Finance Minister promises Tax Reform committee “soon”

Finance Minister, Winston Jordan
Finance Minister, Winston Jordan
Finance Minister, Winston Jordan

[] – Finance Minister Winston Jordan says the APNU+AFC government will remain steadfast to its 100 day plan, pointing out that a tax reform committee will soon be convened to review Guyana’s tax regime.

During a recent interview, the minister said, “The 100-day agenda that talks to the review of VAT, etc, those are attracting immediate attention. Within the 100 days we are expected to put together a tax reform committee that is expected to look in a more long- term way about taxes in general”.

He said he does not favour ad-hoc approaches to taxation, “particularly if you do not have the benefit of a study to know what would happen if you do x, or you do y, but I agree with the public, you should clamour to pay low taxes. Citizen Jordan will be clamouring for low taxes, but Minister Jordan is a different story, and every time somebody makes a demand for reduction and has all the right reasons, you have to know what the reduction will result in, in actually loss of revenue, or gain in revenue.”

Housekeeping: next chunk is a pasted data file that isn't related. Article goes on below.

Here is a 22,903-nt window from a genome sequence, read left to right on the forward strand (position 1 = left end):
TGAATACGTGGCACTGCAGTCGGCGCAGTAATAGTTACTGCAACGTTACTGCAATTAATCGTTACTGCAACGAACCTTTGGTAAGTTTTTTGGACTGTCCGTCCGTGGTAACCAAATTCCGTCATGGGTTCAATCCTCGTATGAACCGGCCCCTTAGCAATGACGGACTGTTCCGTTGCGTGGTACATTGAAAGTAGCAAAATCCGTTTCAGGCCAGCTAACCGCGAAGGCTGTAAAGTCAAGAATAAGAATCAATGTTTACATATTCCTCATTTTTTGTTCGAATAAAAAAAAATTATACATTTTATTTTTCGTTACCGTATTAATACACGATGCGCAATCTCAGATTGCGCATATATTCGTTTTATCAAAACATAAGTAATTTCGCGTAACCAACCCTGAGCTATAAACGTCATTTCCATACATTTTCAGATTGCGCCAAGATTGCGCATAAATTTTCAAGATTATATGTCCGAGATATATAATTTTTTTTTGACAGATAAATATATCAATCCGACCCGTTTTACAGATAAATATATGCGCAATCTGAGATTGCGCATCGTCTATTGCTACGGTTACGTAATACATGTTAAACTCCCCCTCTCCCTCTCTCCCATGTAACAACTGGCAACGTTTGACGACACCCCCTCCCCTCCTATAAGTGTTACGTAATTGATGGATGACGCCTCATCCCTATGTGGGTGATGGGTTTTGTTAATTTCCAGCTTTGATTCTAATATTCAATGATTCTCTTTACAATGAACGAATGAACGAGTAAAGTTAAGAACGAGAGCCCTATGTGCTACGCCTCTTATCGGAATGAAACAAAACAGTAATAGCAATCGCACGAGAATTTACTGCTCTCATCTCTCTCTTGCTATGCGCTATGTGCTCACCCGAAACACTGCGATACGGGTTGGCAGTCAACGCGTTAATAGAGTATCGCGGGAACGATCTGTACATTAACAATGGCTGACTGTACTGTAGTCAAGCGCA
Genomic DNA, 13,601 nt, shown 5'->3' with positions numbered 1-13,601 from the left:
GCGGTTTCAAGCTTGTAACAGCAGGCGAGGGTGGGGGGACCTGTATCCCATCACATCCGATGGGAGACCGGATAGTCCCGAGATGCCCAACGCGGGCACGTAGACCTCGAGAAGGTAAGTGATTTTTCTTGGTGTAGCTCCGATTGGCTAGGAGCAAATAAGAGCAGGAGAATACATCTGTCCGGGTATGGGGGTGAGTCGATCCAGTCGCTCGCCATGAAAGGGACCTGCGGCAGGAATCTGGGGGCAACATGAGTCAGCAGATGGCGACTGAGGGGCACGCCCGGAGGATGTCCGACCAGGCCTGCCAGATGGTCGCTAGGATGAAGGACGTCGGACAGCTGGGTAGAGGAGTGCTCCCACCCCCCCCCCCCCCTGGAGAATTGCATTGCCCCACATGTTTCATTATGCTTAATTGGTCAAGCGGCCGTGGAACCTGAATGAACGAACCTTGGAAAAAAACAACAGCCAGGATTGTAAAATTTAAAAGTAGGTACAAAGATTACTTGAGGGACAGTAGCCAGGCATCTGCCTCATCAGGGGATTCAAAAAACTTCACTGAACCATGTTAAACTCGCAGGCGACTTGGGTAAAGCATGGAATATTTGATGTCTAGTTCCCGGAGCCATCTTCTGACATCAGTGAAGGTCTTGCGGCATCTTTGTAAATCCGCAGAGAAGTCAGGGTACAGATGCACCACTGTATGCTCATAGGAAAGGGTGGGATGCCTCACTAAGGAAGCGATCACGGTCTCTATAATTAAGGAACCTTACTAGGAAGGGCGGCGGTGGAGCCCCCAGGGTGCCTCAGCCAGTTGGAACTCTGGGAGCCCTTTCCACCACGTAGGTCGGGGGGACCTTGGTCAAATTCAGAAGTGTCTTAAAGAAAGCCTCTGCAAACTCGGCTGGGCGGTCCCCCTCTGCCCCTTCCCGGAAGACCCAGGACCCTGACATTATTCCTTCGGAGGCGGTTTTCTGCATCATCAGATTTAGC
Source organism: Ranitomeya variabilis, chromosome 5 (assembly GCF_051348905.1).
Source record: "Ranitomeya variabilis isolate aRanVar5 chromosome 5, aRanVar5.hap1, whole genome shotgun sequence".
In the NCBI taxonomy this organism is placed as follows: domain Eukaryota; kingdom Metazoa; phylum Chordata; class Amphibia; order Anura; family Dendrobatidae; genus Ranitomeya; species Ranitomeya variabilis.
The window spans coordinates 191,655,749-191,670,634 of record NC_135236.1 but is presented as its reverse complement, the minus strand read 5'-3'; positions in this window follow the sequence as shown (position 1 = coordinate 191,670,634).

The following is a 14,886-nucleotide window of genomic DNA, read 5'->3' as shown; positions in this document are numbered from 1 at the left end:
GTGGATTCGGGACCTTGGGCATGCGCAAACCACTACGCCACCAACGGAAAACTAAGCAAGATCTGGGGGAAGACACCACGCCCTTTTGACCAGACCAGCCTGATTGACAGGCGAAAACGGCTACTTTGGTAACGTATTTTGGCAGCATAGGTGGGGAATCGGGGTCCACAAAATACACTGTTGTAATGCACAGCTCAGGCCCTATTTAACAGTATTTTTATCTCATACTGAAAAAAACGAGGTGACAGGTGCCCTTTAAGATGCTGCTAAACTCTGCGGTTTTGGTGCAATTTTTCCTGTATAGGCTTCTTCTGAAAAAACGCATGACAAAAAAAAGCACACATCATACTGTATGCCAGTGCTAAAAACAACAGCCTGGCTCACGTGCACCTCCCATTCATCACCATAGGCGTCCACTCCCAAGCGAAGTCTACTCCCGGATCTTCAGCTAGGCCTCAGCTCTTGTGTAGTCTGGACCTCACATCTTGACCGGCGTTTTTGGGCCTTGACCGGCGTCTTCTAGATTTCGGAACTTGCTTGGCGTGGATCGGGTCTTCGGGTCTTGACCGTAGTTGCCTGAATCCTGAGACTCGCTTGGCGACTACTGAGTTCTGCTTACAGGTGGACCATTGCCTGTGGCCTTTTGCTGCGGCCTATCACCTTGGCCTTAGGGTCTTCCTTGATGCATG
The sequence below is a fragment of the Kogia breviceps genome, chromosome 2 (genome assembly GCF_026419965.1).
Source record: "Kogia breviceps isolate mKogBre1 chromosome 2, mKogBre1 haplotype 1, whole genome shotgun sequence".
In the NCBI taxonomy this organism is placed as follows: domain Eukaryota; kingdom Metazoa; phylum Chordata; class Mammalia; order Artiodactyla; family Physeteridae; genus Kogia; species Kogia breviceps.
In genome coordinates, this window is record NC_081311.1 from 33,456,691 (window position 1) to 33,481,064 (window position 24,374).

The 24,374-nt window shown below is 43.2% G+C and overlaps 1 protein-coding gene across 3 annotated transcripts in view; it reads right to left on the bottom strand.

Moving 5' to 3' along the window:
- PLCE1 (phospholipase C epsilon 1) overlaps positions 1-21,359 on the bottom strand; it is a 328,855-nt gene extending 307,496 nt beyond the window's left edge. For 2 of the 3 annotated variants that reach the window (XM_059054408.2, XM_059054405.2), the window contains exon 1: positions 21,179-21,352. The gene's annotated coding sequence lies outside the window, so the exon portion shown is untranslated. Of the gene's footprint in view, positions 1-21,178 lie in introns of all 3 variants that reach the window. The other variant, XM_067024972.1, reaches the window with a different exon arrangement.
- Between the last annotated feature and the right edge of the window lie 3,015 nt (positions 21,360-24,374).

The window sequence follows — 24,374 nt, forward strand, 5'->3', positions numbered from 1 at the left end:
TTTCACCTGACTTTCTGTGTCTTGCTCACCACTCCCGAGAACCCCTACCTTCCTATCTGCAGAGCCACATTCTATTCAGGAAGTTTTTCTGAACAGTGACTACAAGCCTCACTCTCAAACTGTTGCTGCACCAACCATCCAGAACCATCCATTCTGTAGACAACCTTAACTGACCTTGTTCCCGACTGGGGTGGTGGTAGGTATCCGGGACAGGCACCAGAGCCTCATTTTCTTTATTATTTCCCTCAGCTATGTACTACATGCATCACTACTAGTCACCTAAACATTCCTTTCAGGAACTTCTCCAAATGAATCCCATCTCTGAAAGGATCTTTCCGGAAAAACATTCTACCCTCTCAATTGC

Jordan indicated that there are 150 items that are presently exempted from Value Added Tax (VAT).

“There are little that is left that could attract further zero rate, so it makes for good appeal, so when you look and see there is almost nothing left, to entertain further reduction is to narrow the tax base.”

It was pointed out that a reduction in some areas could result in an increased tax rate, but already there’s a call for the reduction in the rate. “Now when you look at it on two sides there’s a clamour on the revenue side to reduce, effectively reducing revenues. There’s a clamour on the expenditure side to effectively increase wages.”

This increase, Minister Jordan said would effectively increase expenditure. As minister in the “hot seat” he said that he has to look at all of these factors and ensure there is “a judicious mix”.

He explained, “You’re not going to please all the people on the expenditure side, and you’re not going to please all the people on the revenue side who are asking for the decline. What you’re hoping for is a balance and you’re hoping that it will net out at the end of the day.” [Extracted and modified from GINA]




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